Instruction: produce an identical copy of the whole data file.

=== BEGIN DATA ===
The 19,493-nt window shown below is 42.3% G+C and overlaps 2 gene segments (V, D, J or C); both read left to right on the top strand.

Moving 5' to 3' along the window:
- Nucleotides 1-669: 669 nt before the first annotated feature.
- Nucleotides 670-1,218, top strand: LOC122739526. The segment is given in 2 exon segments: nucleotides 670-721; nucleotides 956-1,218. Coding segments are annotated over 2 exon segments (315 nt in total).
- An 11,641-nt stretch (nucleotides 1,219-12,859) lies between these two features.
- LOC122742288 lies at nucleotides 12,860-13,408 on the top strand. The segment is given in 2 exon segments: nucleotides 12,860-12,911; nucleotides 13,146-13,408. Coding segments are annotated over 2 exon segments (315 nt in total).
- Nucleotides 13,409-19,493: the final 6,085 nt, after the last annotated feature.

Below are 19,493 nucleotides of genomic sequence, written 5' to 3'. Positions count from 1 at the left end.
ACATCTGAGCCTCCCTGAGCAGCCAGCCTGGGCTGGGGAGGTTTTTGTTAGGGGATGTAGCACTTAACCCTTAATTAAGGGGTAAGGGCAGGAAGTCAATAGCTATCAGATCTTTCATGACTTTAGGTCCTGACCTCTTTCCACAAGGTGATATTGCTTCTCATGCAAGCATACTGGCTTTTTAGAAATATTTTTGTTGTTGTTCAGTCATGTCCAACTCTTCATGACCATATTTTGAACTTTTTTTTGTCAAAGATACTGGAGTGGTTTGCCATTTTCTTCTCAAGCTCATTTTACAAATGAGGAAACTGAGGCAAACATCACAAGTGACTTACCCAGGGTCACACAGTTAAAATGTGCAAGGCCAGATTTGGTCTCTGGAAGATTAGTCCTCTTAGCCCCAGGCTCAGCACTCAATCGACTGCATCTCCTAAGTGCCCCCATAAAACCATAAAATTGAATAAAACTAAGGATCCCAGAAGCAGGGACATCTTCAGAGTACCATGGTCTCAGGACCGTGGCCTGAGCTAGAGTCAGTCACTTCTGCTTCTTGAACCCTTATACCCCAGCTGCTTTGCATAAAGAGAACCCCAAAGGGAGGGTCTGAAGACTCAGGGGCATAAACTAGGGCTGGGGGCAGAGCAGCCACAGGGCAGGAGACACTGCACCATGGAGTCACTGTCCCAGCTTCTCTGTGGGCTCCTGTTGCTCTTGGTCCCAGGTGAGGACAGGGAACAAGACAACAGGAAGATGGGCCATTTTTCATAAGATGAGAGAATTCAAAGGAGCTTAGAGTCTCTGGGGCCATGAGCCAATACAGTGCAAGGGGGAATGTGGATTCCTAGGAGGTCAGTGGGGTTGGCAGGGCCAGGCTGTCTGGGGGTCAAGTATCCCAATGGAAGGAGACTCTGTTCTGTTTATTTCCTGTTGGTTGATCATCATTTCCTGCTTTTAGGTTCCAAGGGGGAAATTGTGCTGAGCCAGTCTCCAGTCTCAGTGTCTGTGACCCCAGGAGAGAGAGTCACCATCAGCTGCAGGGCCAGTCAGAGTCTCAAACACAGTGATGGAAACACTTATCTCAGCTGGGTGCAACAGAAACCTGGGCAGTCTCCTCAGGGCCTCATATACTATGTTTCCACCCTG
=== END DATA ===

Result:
The 19,493-nt window shown below is 42.3% G+C and overlaps 2 gene segments (V, D, J or C); both read left to right on the top strand.

Moving 5' to 3' along the window:
- Nucleotides 1-669: 669 nt before the first annotated feature.
- Nucleotides 670-1,218, top strand: LOC122739526. The segment is given in 2 exon segments: nucleotides 670-721; nucleotides 956-1,218. Coding segments are annotated over 2 exon segments (315 nt in total).
- An 11,641-nt stretch (nucleotides 1,219-12,859) lies between these two features.
- LOC122742288 lies at nucleotides 12,860-13,408 on the top strand. The segment is given in 2 exon segments: nucleotides 12,860-12,911; nucleotides 13,146-13,408. Coding segments are annotated over 2 exon segments (315 nt in total).
- Nucleotides 13,409-19,493: the final 6,085 nt, after the last annotated feature.

Below are 19,493 nucleotides of genomic sequence, written 5' to 3'. Positions count from 1 at the left end.
ACATCTGAGCCTCCCTGAGCAGCCAGCCTGGGCTGGGGAGGTTTTTGTTAGGGGATGTAGCACTTAACCCTTAATTAAGGGGTAAGGGCAGGAAGTCAATAGCTATCAGATCTTTCATGACTTTAGGTCCTGACCTCTTTCCACAAGGTGATATTGCTTCTCATGCAAGCATACTGGCTTTTTAGAAATATTTTTGTTGTTGTTCAGTCATGTCCAACTCTTCATGACCATATTTTGAACTTTTTTTTGTCAAAGATACTGGAGTGGTTTGCCATTTTCTTCTCAAGCTCATTTTACAAATGAGGAAACTGAGGCAAACATCACAAGTGACTTACCCAGGGTCACACAGTTAAAATGTGCAAGGCCAGATTTGGTCTCTGGAAGATTAGTCCTCTTAGCCCCAGGCTCAGCACTCAATCGACTGCATCTCCTAAGTGCCCCCATAAAACCATAAAATTGAATAAAACTAAGGATCCCAGAAGCAGGGACATCTTCAGAGTACCATGGTCTCAGGACCGTGGCCTGAGCTAGAGTCAGTCACTTCTGCTTCTTGAACCCTTATACCCCAGCTGCTTTGCATAAAGAGAACCCCAAAGGGAGGGTCTGAAGACTCAGGGGCATAAACTAGGGCTGGGGGCAGAGCAGCCACAGGGCAGGAGACACTGCACCATGGAGTCACTGTCCCAGCTTCTCTGTGGGCTCCTGTTGCTCTTGGTCCCAGGTGAGGACAGGGAACAAGACAACAGGAAGATGGGCCATTTTTCATAAGATGAGAGAATTCAAAGGAGCTTAGAGTCTCTGGGGCCATGAGCCAATACAGTGCAAGGGGGAATGTGGATTCCTAGGAGGTCAGTGGGGTTGGCAGGGCCAGGCTGTCTGGGGGTCAAGTATCCCAATGGAAGGAGACTCTGTTCTGTTTATTTCCTGTTGGTTGATCATCATTTCCTGCTTTTAGGTTCCAAGGGGGAAATTGTGCTGAGCCAGTCTCCAGTCTCAGTGTCTGTGACCCCAGGAGAGAGAGTCACCATCAGCTGCAGGGCCAGTCAGAGTCTCAAACACAGTGATGGAAACACTTATCTCAGCTGGGTGCAACAGAAACCTGGGCAGTCTCCTCAGGGCCTCATATACTATGTTTCCACCCTG